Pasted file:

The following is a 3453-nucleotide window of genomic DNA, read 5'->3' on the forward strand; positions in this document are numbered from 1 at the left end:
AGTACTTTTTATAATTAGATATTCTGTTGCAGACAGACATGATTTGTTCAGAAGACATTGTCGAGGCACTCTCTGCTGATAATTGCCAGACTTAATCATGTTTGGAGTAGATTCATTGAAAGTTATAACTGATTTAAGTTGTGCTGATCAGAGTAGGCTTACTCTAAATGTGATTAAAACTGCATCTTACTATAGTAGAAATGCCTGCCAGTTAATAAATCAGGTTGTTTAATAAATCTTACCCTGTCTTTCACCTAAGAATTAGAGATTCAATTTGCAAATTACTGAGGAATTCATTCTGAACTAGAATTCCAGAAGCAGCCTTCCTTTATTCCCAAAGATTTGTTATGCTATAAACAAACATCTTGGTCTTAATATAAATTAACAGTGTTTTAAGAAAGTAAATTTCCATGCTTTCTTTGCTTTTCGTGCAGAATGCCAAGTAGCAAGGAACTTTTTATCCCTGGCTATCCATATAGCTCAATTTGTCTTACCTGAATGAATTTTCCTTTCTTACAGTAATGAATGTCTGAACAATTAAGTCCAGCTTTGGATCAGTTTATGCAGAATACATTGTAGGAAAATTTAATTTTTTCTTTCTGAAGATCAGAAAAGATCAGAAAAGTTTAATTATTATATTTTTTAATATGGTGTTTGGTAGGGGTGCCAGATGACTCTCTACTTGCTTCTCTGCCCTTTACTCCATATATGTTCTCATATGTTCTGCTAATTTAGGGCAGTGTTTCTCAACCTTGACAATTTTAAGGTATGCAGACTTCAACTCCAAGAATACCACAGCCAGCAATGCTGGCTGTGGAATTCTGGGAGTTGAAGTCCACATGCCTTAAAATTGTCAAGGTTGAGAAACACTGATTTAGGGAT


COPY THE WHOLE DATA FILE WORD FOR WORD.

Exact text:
The following is a 3453-nucleotide window of genomic DNA, read 5'->3' on the forward strand; positions in this document are numbered from 1 at the left end:
AGTACTTTTTATAATTAGATATTCTGTTGCAGACAGACATGATTTGTTCAGAAGACATTGTCGAGGCACTCTCTGCTGATAATTGCCAGACTTAATCATGTTTGGAGTAGATTCATTGAAAGTTATAACTGATTTAAGTTGTGCTGATCAGAGTAGGCTTACTCTAAATGTGATTAAAACTGCATCTTACTATAGTAGAAATGCCTGCCAGTTAATAAATCAGGTTGTTTAATAAATCTTACCCTGTCTTTCACCTAAGAATTAGAGATTCAATTTGCAAATTACTGAGGAATTCATTCTGAACTAGAATTCCAGAAGCAGCCTTCCTTTATTCCCAAAGATTTGTTATGCTATAAACAAACATCTTGGTCTTAATATAAATTAACAGTGTTTTAAGAAAGTAAATTTCCATGCTTTCTTTGCTTTTCGTGCAGAATGCCAAGTAGCAAGGAACTTTTTATCCCTGGCTATCCATATAGCTCAATTTGTCTTACCTGAATGAATTTTCCTTTCTTACAGTAATGAATGTCTGAACAATTAAGTCCAGCTTTGGATCAGTTTATGCAGAATACATTGTAGGAAAATTTAATTTTTTCTTTCTGAAGATCAGAAAAGATCAGAAAAGTTTAATTATTATATTTTTTAATATGGTGTTTGGTAGGGGTGCCAGATGACTCTCTACTTGCTTCTCTGCCCTTTACTCCATATATGTTCTCATATGTTCTGCTAATTTAGGGCAGTGTTTCTCAACCTTGACAATTTTAAGGTATGCAGACTTCAACTCCAAGAATACCACAGCCAGCAATGCTGGCTGTGGAATTCTGGGAGTTGAAGTCCACATGCCTTAAAATTGTCAAGGTTGAGAAACACTGATTTAGGGAT